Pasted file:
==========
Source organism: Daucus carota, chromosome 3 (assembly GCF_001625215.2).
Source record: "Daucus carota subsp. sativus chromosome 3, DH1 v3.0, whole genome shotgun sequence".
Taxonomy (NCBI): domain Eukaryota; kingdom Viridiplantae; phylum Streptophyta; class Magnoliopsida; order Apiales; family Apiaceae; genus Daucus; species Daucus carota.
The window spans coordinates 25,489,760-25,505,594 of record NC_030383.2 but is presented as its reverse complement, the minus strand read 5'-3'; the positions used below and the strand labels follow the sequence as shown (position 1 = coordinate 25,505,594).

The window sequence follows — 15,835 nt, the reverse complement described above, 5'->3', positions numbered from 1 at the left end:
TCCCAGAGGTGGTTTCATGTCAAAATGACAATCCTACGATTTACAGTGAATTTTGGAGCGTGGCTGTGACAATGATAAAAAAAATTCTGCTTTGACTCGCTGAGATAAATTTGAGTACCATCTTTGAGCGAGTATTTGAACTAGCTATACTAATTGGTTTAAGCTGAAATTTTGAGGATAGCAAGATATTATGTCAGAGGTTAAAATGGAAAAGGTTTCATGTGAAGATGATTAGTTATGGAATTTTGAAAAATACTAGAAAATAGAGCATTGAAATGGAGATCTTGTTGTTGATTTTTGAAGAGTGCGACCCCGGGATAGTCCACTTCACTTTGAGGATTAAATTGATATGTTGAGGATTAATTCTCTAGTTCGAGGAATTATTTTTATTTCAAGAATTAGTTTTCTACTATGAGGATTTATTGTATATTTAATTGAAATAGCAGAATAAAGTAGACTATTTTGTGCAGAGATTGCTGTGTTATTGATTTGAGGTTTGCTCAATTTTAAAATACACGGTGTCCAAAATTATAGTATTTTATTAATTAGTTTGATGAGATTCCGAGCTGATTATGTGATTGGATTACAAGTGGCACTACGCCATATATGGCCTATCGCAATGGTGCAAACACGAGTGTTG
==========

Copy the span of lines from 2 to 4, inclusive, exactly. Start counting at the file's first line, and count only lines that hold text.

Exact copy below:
Source record: "Daucus carota subsp. sativus chromosome 3, DH1 v3.0, whole genome shotgun sequence".
Taxonomy (NCBI): domain Eukaryota; kingdom Viridiplantae; phylum Streptophyta; class Magnoliopsida; order Apiales; family Apiaceae; genus Daucus; species Daucus carota.
The window spans coordinates 25,489,760-25,505,594 of record NC_030383.2 but is presented as its reverse complement, the minus strand read 5'-3'; the positions used below and the strand labels follow the sequence as shown (position 1 = coordinate 25,505,594).